Armed with a Catholic school high school education, Jungheim went into advertising—first writing ad copy and then overseeing projects as a creative director. He moved to Los Angeles in 1954 to work for the Carson Roberts Agency. On radio campaigns, Jungheim used jazz broadcasters like Chuck Niles for his voiceovers. When there was music involved, he contracted the town’s jazz players. Jungheim also produced a television pilot, Today’s Jazz (1973).
A longtime devotee of Duke Ellington’s music, Jungheim produced a 1973 Sacred Concert at St. Paul the Apostle Church in West Los Angeles. Along with Ray and Nancy Avery, Dr. Bill Hill and others, Jungheim and his wife Celinda resuscitated the L.A. chapter of the Duke Ellington Society in the early 1980s.
Record production was a natural next step for him, but Jungheim didn’t take it lightly. He took trumpet lessons to sharpen his music fundamentals. Jungheim turned his recording chores over to award-winning audio engineer John Eargle, who taught accredited college courses. His first production efforts were direct-to-disc, and Eargle’s expertise was invaluable to Jungheim productions. Tenor saxophonist Red Holloway was also in the Jungheim stable—leading session bands and pointing him to good players around town.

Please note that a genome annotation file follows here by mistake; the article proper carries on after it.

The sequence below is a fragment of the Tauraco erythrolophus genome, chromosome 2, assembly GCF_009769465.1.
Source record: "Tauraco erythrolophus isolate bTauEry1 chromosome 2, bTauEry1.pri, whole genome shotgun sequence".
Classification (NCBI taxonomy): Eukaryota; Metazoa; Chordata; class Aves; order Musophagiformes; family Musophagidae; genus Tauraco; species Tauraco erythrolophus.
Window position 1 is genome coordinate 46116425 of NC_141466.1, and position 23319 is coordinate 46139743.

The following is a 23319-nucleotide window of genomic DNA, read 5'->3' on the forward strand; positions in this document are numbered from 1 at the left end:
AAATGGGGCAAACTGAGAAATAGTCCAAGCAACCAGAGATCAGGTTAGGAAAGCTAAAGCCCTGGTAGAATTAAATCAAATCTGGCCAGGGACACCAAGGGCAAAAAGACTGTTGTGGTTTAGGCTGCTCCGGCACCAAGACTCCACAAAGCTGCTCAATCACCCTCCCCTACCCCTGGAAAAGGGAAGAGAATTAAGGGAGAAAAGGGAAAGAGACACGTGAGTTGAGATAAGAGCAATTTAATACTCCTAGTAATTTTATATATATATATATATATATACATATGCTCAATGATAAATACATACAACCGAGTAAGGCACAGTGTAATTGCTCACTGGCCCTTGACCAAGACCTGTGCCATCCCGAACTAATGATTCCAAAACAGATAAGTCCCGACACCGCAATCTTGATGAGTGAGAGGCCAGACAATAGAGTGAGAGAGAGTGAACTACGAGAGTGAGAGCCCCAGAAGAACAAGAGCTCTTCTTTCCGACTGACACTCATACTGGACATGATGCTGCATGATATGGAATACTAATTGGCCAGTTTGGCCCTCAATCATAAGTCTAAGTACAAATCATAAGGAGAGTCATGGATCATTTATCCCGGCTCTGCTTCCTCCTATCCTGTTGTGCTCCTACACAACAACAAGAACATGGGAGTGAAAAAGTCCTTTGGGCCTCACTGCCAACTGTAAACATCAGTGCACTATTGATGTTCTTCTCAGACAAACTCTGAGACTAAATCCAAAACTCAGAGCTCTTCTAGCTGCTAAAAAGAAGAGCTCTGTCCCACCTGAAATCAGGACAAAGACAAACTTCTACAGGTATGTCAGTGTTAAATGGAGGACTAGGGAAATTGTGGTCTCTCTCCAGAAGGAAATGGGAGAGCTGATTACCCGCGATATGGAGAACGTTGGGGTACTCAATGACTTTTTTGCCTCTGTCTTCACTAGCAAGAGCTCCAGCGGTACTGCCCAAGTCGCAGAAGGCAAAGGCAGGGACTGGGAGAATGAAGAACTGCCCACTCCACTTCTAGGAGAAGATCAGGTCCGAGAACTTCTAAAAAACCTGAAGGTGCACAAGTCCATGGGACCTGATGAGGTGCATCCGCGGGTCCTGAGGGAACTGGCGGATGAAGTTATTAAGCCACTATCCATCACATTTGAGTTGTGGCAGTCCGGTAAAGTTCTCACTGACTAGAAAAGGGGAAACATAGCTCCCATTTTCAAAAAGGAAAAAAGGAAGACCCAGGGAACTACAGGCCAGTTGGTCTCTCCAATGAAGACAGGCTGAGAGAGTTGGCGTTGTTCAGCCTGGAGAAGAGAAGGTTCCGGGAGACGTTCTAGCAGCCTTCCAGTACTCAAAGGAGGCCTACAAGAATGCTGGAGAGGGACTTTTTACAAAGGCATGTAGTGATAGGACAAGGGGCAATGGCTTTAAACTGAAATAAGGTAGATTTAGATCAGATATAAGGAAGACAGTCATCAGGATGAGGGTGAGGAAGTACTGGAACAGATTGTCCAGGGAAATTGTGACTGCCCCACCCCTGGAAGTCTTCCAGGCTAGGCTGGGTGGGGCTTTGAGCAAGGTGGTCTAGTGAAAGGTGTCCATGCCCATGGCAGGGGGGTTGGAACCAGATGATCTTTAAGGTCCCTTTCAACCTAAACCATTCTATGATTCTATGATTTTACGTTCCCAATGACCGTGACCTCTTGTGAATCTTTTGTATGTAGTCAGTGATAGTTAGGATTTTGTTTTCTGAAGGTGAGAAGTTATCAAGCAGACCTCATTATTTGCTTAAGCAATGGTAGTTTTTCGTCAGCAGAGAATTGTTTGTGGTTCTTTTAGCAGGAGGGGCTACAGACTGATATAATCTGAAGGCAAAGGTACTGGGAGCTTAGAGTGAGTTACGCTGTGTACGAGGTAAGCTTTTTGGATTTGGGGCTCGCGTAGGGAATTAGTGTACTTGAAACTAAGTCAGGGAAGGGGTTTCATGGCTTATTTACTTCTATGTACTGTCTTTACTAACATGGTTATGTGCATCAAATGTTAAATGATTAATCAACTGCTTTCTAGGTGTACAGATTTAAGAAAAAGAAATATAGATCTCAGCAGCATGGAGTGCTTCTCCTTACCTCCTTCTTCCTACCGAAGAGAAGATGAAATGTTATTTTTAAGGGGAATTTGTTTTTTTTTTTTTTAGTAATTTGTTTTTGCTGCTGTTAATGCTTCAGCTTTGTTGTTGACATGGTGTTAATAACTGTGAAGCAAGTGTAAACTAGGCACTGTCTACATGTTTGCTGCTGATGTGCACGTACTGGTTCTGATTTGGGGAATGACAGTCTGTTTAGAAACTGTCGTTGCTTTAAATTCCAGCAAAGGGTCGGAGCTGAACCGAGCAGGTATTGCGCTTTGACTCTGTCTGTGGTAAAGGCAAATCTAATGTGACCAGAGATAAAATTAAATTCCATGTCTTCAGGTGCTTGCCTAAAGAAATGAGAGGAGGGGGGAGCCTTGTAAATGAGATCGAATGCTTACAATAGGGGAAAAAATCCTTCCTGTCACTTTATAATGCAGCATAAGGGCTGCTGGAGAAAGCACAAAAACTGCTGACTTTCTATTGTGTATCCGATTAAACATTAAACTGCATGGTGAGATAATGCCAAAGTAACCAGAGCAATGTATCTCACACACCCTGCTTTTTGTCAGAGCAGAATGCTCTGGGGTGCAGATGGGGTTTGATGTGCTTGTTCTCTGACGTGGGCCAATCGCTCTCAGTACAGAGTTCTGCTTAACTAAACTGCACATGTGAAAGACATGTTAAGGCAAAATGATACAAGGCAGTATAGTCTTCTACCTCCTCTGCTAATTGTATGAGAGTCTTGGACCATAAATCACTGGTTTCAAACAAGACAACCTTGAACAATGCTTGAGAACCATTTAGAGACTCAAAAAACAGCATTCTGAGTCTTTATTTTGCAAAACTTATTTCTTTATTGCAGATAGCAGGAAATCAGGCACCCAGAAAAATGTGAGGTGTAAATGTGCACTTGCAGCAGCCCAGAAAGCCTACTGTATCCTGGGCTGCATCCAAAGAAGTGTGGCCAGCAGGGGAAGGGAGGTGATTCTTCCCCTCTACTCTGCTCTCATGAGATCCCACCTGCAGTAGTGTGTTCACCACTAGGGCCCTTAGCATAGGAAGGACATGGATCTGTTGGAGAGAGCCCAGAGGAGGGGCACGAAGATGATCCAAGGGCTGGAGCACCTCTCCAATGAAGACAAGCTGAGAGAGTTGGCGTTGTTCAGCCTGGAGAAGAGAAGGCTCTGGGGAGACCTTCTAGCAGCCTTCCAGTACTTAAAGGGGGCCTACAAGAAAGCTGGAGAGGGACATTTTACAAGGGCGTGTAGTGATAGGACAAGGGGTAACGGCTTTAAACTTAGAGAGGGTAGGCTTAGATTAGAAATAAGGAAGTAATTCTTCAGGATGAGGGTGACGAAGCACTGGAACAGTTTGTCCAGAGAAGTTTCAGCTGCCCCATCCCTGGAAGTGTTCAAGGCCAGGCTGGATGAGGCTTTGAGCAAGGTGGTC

Jungheim worked with all kinds of personalities and he developed good producer instincts. Sometimes his independent producer status was mistaken for naiveté, and occasionally sidemen would ask for exorbitant fees. Jungheim would coolly remind them that L.A. had many other players who would be willing to work within the album’s budget. In every case, the player of record ultimately found that he could find it in his heart to play for the agreed-upon price.
Trumpeter Freddie Hubbard, in his undisciplined period, showed up at his first Jungheim-produced session without a horn. Without telling Hubbard, Jungheim subsequently sent a limousine to reliably transport the trumpeter to his remaining sessions for Back to Birdland (Real Time 1983).
Jungheim heard the first club dates of a quartet, led by an eventual Grammy Lifetime Achievement Award winner, and came up with a catchy name for the group. He shopped them to every conceivable label; each one passed. Jungheim persisted and, though it took over a year, he got them a deal for one album with Verve. The band came to the first session without having rehearsed the material. After a day of recording with no usable takes, Jungheim said in quiet exasperation: “If you don’t get one master in an hour, you’re not working with professionals.” Claiming creative incompatibility, the leader removed Jungheim from the project and took over his royalty points. Mental toughness allowed Jungheim to put the incident behind him, even as the band went on to record six more celebrated albums.
In his later years as producer, Jungheim recorded Andy Williams, Jack Lemmon, Johnny Paycheck, Andrea Marcovici, and Boots Randolph.
Ralph Jungheim is survived by his wife Celinda; his daughters Jill and Lisa; sons Mark and Erik Blank; grandsons Charlie Jungheim, Troy Kassien, and Alexander Blank, by his granddaughters Samantha Jungheim, Olivia Kassien and Katherine Blank. Ralph also leaves his brothers Lou, Sr., Quentin (with wife Susan), and Nick (with wife Maki), and sister Dolores (with husband Bob).
Services will be Saturday, March 16, at St. Mark’s Catholic Church in Venice. In lieu of flowers, Ralph requested donations to Recovery International.